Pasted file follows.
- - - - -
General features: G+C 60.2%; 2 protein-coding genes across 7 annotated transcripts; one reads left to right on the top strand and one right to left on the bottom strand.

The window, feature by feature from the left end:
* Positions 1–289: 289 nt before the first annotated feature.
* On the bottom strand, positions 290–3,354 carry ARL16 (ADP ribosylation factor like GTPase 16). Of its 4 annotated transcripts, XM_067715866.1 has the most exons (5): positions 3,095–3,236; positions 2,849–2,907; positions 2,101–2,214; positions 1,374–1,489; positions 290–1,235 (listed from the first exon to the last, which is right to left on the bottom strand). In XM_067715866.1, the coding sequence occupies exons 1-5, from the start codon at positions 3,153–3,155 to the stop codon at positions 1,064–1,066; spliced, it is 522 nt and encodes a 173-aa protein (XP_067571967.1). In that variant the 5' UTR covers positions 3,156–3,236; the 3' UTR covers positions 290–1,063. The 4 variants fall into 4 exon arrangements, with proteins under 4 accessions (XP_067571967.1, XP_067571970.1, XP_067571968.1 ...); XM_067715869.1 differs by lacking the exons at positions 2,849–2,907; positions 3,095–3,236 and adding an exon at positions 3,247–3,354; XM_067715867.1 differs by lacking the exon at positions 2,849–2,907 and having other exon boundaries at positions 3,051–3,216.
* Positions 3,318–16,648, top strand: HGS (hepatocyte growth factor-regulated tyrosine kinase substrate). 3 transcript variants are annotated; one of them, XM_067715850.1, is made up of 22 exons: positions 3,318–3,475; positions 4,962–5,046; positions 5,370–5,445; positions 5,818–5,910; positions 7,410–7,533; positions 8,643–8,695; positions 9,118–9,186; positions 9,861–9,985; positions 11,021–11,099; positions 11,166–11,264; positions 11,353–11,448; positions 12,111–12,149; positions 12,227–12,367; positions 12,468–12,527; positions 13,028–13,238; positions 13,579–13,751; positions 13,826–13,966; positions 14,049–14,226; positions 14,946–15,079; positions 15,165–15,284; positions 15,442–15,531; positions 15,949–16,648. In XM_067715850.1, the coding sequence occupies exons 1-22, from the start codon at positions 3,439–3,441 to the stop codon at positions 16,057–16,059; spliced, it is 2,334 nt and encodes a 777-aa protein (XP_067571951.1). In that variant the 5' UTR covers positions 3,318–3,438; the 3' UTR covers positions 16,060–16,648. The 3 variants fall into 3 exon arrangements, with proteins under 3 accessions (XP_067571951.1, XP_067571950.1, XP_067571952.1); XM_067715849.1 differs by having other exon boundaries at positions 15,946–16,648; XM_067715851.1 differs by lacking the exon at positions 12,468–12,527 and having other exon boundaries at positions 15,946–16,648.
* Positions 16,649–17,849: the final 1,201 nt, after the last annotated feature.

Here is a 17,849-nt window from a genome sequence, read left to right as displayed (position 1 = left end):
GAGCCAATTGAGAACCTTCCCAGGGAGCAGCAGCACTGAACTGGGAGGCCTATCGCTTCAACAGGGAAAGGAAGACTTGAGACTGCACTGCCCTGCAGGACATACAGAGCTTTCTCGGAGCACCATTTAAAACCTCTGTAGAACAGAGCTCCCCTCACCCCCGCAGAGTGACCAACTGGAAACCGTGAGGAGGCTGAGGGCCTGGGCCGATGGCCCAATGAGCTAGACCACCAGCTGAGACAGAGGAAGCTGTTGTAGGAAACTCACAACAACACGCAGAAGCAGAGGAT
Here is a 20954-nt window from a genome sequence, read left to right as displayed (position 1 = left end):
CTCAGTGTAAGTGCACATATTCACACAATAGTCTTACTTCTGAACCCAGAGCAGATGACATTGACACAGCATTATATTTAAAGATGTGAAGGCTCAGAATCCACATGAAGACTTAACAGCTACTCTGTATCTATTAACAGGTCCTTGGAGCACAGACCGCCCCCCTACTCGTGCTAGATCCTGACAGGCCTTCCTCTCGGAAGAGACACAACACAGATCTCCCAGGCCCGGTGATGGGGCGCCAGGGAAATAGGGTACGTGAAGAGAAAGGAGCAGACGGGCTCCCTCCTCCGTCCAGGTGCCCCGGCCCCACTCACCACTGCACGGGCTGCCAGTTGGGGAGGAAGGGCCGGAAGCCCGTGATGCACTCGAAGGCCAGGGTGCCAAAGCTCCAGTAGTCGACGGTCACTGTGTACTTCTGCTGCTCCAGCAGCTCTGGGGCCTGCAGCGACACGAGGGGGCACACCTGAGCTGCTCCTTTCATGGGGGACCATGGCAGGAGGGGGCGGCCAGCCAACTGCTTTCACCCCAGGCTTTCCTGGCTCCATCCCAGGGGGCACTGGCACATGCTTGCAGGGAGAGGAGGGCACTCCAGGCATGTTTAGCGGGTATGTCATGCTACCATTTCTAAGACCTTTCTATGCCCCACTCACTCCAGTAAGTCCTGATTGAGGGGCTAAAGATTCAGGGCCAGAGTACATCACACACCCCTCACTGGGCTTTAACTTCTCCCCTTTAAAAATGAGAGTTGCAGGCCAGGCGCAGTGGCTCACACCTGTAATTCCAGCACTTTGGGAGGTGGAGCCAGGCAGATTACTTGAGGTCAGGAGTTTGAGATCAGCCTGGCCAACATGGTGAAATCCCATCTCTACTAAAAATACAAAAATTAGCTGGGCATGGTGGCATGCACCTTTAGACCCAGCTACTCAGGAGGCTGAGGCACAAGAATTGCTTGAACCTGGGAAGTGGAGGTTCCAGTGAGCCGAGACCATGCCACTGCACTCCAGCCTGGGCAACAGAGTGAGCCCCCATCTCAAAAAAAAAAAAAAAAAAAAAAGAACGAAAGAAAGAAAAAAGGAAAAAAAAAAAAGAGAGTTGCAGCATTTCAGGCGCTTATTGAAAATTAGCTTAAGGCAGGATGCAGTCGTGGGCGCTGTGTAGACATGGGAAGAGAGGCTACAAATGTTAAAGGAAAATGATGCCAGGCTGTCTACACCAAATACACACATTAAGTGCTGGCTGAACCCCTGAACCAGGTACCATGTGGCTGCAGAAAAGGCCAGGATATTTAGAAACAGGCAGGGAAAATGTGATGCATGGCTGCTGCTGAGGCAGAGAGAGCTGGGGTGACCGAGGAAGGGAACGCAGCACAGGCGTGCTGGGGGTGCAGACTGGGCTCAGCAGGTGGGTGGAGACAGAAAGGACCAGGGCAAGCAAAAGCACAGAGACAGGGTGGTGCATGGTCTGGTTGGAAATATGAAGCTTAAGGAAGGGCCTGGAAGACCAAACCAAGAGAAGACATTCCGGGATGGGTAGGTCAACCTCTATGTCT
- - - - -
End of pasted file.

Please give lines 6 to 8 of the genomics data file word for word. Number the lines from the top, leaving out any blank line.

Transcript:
* Positions 16,649–17,849: the final 1,201 nt, after the last annotated feature.

Here is a 17,849-nt window from a genome sequence, read left to right as displayed (position 1 = left end):
GAGCCAATTGAGAACCTTCCCAGGGAGCAGCAGCACTGAACTGGGAGGCCTATCGCTTCAACAGGGAAAGGAAGACTTGAGACTGCACTGCCCTGCAGGACATACAGAGCTTTCTCGGAGCACCATTTAAAACCTCTGTAGAACAGAGCTCCCCTCACCCCCGCAGAGTGACCAACTGGAAACCGTGAGGAGGCTGAGGGCCTGGGCCGATGGCCCAATGAGCTAGACCACCAGCTGAGACAGAGGAAGCTGTTGTAGGAAACTCACAACAACACGCAGAAGCAGAGGAT